On reading again today’s extract from ‘Brede Abbey’, (which begins a week of looking at Philippa’s ‘Journey Inward’ from being the efficient Mrs Talbot to a humble choir nun) I also realised that it was in this Chapel of St Mary & St Nicholas at the Royal Hospital School where I first made a formal confession.

Philippa’s road to Profession is one long confession. Undoubtedly on her journey she made use of the formal Sacrament of Reconciliation but everything she did from the moment she wandered (or was she led?) into Westminster Cathedral was a confession.

Ultimately Philippa’s journey inward finds echoes in our own spiritual journeys. We may not use the language of ‘confession’. We may be unfamiliar with the concept of following a vocation. We may even be uncomfortable with the idea of ritual and liturgy for worship. But all of us, whenever we turn to face the One Who Loves us Best are in the business of confession. In fact even when we turn away from God’s loving gaze, what Philippa calls ‘dodging,’ we are in the business of confession because we are owning up to who we are not.

Knowing that God knows me I often wonder why I take so long to ‘fess up and with the apostle Peter simply declare, ‘Lord, you know everything; you know that I love you.’ (John 21v17). With Philippa I need to weigh up what holds me back. Even after all these years I own up to occasional moments of ‘can’t be botheredness’ in pursuing the call of God but in the end God wins and everything that holds me back also seems hollow and empty.

Perhaps I need to make a mantra out of a chorus I used to sing when I was younger and was a little more fierce in my following of the Way?

Turn your eyes upon Jesus
Look full, in his wonderful face
And the things of the earth will grow strangely dim
In the light of his glory and grace

Learning to let ‘the things of earth grow strangely dim’ is a lifetime call. Deep down I know why I don’t always turn towards my Beloved, it is because I let myself be distracted by other things which always have been hollow and empty it’s simply that I let myself be dazzled by their flimsy shimmering.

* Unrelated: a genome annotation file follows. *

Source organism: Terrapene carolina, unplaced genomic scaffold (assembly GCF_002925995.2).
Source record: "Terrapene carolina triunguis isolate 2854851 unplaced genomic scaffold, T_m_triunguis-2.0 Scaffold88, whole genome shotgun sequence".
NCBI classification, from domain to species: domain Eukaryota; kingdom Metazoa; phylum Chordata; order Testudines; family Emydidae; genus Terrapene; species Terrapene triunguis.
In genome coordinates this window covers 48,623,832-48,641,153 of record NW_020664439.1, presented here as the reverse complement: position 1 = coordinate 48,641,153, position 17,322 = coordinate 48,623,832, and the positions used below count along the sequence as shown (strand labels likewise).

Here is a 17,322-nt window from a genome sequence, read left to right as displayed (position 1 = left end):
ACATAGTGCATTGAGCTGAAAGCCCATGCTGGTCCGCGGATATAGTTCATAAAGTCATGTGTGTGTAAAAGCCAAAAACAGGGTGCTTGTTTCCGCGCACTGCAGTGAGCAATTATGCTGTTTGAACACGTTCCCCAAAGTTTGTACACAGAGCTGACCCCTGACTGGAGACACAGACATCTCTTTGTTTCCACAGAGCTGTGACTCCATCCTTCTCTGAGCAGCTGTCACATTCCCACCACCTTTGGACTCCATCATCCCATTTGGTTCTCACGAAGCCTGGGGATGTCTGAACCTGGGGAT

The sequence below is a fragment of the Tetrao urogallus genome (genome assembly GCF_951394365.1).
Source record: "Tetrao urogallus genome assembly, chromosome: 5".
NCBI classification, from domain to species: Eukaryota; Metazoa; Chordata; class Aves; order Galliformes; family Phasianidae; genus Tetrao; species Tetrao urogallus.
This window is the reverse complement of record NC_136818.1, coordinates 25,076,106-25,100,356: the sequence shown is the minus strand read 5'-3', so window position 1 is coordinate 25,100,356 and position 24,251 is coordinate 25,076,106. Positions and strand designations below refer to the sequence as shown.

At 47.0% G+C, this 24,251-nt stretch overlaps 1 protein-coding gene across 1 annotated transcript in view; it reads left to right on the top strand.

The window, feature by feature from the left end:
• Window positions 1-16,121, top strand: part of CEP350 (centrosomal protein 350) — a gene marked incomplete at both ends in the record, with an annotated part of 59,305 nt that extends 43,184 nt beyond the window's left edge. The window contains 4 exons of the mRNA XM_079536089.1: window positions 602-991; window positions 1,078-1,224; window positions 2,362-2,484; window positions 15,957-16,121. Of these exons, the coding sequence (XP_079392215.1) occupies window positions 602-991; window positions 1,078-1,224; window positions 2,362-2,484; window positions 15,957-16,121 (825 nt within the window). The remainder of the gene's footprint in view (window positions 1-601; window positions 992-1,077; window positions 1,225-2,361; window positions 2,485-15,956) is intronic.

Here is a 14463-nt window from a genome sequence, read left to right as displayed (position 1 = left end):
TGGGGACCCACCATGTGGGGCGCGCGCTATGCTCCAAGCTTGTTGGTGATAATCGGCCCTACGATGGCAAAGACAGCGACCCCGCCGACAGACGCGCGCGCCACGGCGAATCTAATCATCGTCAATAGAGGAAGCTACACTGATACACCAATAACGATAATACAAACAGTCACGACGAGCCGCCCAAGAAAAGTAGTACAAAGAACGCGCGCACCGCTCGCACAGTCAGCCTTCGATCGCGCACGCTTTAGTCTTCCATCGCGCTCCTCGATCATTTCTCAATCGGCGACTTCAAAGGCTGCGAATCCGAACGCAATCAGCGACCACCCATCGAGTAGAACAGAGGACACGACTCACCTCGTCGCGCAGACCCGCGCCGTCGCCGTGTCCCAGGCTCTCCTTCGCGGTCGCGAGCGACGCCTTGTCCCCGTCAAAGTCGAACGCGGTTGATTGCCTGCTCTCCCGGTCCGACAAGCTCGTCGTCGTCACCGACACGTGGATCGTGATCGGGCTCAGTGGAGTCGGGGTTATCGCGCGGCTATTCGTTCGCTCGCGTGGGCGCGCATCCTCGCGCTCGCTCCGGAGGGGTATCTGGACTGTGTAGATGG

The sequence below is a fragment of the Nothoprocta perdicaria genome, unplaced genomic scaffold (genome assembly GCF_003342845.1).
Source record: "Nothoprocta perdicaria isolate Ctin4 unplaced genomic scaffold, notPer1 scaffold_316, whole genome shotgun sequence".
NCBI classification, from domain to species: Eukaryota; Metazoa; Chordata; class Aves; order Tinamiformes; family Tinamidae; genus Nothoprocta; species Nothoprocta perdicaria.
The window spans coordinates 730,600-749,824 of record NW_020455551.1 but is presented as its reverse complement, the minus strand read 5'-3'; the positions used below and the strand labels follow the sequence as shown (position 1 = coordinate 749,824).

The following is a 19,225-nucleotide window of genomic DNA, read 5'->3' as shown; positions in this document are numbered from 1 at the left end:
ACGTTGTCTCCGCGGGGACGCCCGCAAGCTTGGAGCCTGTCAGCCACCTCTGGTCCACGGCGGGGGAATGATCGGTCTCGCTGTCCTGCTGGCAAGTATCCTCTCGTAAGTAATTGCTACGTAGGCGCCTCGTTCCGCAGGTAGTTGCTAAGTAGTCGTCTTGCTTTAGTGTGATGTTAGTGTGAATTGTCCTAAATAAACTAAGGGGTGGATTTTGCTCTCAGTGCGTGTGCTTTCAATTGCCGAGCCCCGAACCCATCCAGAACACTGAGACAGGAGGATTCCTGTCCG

As we journey with Philippa this week we will see how difficult a task this is, how easily we claim back our old empty and hollow loves, but we will also come to a place where we will find ourselves at home.


To Pray:

O Lord Jesus,
forgive me for the times I have racked you
on the cross of God’s purpose and my rebellion.
Let me gaze at that cross
and recognize what my wilfulness has done.
So join my grief with your passion, Lord;
that with your whole creation
I may be redeemed.

(Ruth Etchells, England) 

To Do:

1) Sometime this week visit an empty church at an empty time and give God space to speak to you.

2) Listen to a favourite song that turns your thoughts towards our Beloved. This link has a medley that includes the song above.



Quotations from ‘In This House of Brede’ are copyright © Rumer Godden 1969, 1991 Page numbers are from the 1991 Pan Book edition ISBN 0 330 33521 9

Scripture quotations are copyright © New Revised Standard Version Bible: Anglicized Edition, copyright 1989, 1995, Division of Christian Education of the National Council of the Churches of Christ in the United States of America. Used by permission. All rights reserved.

Prayers are from ‘Prayers Encircling the World’ and are copyright © SPCK: 1998.

These Reflections, ‘A Trysting Place – 40 Days in Brede Abbey’ are copyright © Andrew Dotchin 2019